Objective: To examine the association between baseline testosterone levels and changes in visceral adiposity in Japanese-American men.
Design: Prospective observational study.
Subjects: Second-generation Japanese-American males enrolled in a community-based population study.
Measurements: At baseline, 110 men received a 75g oral glucose tolerance test (OGTT), and an assessment of body mass index (BMI); visceral adiposity measured as intra-abdominal fat area (IAF) using computed tomography (CT); fasting insulin and C-peptide levels; and total testosterone levels. IAF was re-measured after 7.5 y. Subcutaneous fat areas were also measured by CT in the abdomen, thorax and thigh. The total fat (TF) was calculated as the sum of IAF and total subcutaneous fat areas (SCF).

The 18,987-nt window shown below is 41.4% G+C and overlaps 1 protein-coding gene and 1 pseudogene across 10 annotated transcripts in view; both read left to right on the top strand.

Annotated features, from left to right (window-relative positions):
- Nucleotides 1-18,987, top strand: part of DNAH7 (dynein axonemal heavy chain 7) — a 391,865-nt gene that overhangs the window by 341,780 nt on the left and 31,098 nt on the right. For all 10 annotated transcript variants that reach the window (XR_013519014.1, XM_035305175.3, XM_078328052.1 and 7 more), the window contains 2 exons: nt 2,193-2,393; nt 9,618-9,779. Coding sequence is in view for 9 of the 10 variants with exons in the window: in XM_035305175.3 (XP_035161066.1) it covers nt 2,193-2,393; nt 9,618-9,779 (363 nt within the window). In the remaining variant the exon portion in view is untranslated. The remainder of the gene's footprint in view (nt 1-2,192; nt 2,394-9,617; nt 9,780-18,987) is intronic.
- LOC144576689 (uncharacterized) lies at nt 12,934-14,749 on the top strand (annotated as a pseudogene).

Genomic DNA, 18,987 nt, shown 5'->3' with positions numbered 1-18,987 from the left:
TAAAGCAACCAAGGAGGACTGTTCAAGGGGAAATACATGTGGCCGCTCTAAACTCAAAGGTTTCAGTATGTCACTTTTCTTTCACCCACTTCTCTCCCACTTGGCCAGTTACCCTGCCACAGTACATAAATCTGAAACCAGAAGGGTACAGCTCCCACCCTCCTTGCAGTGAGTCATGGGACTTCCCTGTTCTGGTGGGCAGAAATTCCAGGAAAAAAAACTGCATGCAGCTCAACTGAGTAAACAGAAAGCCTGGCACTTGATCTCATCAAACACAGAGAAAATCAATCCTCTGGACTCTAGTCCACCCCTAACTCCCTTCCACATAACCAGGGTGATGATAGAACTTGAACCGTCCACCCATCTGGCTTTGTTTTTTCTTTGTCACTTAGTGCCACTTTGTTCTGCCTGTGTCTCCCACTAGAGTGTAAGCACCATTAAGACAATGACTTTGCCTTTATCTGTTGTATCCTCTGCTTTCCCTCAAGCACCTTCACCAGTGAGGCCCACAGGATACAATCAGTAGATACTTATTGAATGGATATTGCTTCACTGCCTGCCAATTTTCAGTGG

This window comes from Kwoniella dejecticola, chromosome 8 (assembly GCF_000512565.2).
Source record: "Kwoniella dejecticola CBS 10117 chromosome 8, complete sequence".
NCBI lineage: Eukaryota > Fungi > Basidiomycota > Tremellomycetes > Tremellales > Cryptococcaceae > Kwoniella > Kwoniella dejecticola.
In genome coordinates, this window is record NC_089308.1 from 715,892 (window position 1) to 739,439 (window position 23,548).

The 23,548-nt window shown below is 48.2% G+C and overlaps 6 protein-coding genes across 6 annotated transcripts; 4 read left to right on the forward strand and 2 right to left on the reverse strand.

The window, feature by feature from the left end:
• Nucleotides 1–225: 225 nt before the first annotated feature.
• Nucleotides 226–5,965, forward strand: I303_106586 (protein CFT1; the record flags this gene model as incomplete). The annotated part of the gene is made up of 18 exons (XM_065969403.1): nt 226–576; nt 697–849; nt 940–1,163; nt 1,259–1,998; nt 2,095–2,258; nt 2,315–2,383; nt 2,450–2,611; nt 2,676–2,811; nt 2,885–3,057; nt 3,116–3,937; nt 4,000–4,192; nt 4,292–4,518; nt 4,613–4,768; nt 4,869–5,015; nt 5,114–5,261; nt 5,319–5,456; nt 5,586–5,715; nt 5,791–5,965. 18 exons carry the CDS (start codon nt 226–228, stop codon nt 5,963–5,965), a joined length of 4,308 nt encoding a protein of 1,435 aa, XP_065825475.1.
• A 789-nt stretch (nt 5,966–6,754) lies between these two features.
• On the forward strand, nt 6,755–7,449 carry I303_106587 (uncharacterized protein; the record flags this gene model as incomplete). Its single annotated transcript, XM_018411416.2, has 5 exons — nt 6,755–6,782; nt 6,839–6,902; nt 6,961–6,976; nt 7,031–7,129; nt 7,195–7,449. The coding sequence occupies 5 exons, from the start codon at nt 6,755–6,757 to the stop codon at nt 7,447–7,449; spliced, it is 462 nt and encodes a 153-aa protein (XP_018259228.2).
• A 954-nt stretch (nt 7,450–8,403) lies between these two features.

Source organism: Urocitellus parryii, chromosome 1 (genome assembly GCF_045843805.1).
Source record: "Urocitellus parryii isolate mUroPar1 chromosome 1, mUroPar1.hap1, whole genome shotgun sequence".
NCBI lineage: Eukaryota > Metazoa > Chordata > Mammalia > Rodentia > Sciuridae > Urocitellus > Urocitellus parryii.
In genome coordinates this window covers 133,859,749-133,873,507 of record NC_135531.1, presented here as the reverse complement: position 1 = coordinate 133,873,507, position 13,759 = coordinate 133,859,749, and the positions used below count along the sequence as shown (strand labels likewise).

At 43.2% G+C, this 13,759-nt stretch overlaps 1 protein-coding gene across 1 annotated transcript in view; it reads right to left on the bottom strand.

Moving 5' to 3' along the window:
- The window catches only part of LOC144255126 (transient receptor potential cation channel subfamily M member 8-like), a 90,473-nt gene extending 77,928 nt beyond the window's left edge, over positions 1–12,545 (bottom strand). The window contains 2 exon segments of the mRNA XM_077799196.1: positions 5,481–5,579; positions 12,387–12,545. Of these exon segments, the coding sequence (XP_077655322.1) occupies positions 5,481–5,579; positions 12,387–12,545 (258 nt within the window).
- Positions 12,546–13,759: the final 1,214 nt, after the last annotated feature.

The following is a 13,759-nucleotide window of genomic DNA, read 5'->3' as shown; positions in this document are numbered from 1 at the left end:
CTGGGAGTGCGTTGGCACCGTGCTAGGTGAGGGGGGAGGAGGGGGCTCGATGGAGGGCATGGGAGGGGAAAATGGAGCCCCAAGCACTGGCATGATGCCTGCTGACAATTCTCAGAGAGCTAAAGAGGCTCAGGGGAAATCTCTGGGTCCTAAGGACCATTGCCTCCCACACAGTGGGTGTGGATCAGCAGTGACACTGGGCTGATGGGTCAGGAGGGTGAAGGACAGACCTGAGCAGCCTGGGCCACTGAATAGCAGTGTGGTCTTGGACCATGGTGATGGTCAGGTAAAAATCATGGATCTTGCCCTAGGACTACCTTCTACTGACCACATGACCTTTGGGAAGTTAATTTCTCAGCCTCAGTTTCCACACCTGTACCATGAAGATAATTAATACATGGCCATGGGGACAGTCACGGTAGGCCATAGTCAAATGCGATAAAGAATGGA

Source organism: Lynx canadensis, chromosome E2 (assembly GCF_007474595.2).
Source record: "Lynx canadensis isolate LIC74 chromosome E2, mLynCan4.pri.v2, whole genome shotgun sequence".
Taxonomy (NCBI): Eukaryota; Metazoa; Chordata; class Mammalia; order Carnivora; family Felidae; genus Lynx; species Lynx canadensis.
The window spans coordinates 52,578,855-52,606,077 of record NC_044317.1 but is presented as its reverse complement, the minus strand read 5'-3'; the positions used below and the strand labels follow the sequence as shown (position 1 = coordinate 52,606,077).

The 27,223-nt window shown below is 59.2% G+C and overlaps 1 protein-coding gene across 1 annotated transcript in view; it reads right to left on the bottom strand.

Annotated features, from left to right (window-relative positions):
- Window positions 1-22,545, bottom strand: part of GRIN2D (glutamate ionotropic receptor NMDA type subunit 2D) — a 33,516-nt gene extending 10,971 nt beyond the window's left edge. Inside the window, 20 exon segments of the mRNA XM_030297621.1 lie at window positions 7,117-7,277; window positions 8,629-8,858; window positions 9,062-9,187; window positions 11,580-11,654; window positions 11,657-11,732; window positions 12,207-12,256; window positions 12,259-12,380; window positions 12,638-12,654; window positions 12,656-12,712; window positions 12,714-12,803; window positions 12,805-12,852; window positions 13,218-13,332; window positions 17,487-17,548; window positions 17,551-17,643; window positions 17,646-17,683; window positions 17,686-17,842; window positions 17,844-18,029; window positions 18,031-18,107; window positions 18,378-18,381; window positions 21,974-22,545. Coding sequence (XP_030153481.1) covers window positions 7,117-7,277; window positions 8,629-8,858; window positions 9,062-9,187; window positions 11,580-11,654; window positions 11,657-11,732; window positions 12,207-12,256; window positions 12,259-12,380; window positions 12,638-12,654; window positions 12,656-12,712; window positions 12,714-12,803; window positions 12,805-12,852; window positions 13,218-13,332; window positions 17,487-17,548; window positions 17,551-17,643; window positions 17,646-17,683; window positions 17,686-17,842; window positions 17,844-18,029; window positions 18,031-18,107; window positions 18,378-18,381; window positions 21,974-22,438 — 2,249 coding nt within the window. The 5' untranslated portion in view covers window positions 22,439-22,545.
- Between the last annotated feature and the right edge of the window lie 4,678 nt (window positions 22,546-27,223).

Results: After 7.5y, IAF increased by a mean of 8.0 cm2 (95% CI: 0.8, 15.3). Baseline total testosterone was significantly correlated with change in IAF (r= -0.26, P= 0.006), but not to any appreciable degree with change in BMI, TF, or SCF. In a linear regression model with change in IAF as the dependent variable, baseline testosterone was significantly related to this outcome while adjusting for baseline IAF, SCF, BMI, age, diabetes mellitus status (OGTT by the WHO diagnostic criteria) and fasting C-peptide (regression coefficient for baseline testosterone [nmol/l] = -107.13, P = 0.003).
Conclusions: In this Japanese-American male cohort, lower baseline total testosterone independently predicts an increase in IAF. This would suggest that by predisposing to an increase in visceral adiposity, low levels of testosterone may increase the risk of type 2 diabetes mellitus.